New York Attorney Malpractice Blog

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Expert disclosure in New York is truely a black hole.  The statute does not require much by way of naming the expert.  You have to give the name and a little bit about what the expert will say.  However, the timing is completely up to court discretion.  Here is what one plaintiff did in a pinch. Mazzurco v Gordon 2019 NY Slip Op 04930  Decided on June 19, 2019 Appellate Division, Second Department allowed plaintiff to pay…
Too speculative is a defense commonly utilized by defendants in legal malpractice settings.  Here, in Birch v Novick & Assoc., P.C.    2019 NY Slip Op 31712(U) June 14, 2019 Supreme Court, New York County Docket Number: 161445/13, Justice Carol R. Edmead discusses just how speculative they might be. “Defendants argue that the complaint must be dismissed, as Plaintiff has not sustained any ascertainable damages. Weinblatt, one of the attorney’s Plaintiff hired after losing confidence in Defendants, who is also…
We have argued that legal malpractice cases are disproportionately subject to early dismissal. Our theory is that Courts have an inherent and innate bias in favor of attorneys.  There is a plethora of academic and real world experience to support this thesis.  Anecdotally, Baugher v Cullen & Dykman, LLP  2019 NY Slip Op 04904  Decided on June 19, 2019  Appellate Division, Second Department is no real surprise. “The plaintiff commenced this action in 2016 to recover legal…
A motion in limine is an advisory pre-trial evidentiary ruling.  A motion for summary judgment is a dispositive motion which seeks to limit a claim or a recovery.  In Mazzurco v Gordon  2019 NY Slip Op 04931  Decided on June 19, 2019  Appellate Division, Second Department the motion in limine succeeded. “In this action to recover damages for legal malpractice, the plaintiff alleges that the defendants failed to properly advise him and to protect his rights in…
The question of statute of limitations in a professional negligence setting is little different from that the same issue in a legal malpractice setting.  CPLR 214(6) is the applicable statute in both and both have the concept of continuing representation. Board of Mgrs. of 141 Fifth Ave. Condominium v 141  Acquisition Assoc. LLC  2019 NY Slip Op 31555(U)  June 3, 2019 Supreme Court, New York County Docket Number: 651426/2013  Judge: Saliann Scarpulla discusses it here: “On a motion to…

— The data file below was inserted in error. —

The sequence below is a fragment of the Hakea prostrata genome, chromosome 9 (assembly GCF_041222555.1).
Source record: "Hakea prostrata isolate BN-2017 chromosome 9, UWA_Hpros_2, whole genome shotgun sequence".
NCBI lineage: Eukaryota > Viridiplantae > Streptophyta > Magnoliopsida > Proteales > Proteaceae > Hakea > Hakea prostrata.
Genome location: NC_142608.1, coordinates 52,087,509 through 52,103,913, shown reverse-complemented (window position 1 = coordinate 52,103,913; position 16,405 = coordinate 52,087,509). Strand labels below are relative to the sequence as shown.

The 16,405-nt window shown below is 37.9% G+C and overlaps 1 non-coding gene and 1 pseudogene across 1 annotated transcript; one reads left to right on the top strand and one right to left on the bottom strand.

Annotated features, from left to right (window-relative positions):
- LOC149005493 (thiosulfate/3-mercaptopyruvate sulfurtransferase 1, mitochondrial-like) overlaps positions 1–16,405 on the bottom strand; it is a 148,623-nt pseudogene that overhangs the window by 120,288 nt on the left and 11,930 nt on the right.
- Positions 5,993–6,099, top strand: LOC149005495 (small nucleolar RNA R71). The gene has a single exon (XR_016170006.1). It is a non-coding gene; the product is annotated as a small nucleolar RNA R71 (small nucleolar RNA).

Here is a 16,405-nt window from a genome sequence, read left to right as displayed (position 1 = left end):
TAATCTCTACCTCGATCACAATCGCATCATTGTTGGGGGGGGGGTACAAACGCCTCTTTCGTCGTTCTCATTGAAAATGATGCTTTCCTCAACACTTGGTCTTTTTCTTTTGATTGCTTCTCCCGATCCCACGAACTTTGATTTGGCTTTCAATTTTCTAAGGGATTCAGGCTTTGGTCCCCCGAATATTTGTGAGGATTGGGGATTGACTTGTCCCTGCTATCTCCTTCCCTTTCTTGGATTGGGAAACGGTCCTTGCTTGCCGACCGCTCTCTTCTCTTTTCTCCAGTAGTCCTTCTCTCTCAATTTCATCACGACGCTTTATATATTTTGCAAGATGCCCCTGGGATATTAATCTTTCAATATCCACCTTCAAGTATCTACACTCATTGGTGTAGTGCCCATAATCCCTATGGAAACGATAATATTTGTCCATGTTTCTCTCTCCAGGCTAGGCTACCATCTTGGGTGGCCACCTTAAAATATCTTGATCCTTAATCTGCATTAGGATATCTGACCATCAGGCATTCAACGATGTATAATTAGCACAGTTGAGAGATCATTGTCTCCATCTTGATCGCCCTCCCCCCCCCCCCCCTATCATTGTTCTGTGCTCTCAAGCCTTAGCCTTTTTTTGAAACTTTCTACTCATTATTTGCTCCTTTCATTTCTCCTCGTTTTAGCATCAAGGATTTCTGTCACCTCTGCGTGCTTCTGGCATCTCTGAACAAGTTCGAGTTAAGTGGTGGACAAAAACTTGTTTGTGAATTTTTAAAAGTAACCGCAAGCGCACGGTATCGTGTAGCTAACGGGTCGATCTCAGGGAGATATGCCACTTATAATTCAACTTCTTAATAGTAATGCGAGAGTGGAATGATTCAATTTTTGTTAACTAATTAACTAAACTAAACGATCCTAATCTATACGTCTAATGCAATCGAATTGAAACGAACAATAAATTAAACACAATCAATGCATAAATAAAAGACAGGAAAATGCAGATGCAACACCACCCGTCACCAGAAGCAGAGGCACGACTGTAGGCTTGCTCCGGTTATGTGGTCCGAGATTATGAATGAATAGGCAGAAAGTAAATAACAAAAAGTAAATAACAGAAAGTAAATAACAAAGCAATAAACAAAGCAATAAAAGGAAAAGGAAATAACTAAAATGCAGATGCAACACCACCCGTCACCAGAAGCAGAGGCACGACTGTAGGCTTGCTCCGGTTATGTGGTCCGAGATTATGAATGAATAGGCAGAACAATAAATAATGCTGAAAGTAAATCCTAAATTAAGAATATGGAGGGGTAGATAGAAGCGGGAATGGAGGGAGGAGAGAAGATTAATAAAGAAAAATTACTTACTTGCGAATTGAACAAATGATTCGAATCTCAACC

As proof that Judiciary Law § 487 has entered the mainstream, and will likely be snapchatted soon,  take a look at Delbaun v Self Represented Kevin McKeown  May 30, 2019  Supreme Court, New York County Docket Number: 157986/2018 Judge: Andrew Borrok.  First, the names.  Is the caption not a tip off that this is a case with craziness in it?  Second, the cause of action.  Defendant would not return a book? OK.   How did these folks know about JL §…
Owner A performs work in a NYC building.  Owner B is damaged.  Owner B sues Owner A as well as the building.  Lots of attorney fees are generated.  Owner B then sues the attorneys for the Board for legal malpractice.  Standing?  No.  Derivative claim on behalf of the Board.  No.  Second chance? Yes. “This action arises from certain work performed pursuant to a certain Alteration Agreement (the Alteration Agreement), dated January 2004, by and between…
The Appellate Division gave explicit advice, not often heard, on how to deal with an Order to Show Cause which a judge declines to sign.  In the end, everyone seems to have done it wrong.  In Cypress Hills Mgt., Inc. v Lempenski  2019 NY Slip Op 04677  Decided on June 12, 2019 Appellate Division, Second Department waded into the swamp: “After defaulting in this action, the defendant attempted to move by order to show cause to…
Dillon v Peak Envtl., LLC  2019 NY Slip Op 04548  Decided on June 7, 2019  Appellate Division, Fourth Department is the story of an upstate commercial case which went through a lot of procedural wrangling, up to the Appellate Division, with little forward movement.  Legal malpractice is an important but not properly plead part. “Memorandum: Plaintiffs commenced this action against defendants-third-party plaintiffs (third-party plaintiffs) seeking damages for, inter alia, fraudulent inducement and breach of contract. Third-party plaintiffs…
It seems as if the Appellate Division scratched its head on this claim of legal malpractice.  It seemed not sure how to calculate the claimed departure from good practice.  In Kaplan v Conway & Conway  2019 NY Slip Op 04477  Decided on June 6, 2019  Appellate Division, First Department it questioned the foundation of the legal malpractice case. “The motion court properly granted defendants’ motion to dismiss. The complaint alleged that defendants committed legal malpractice by failing…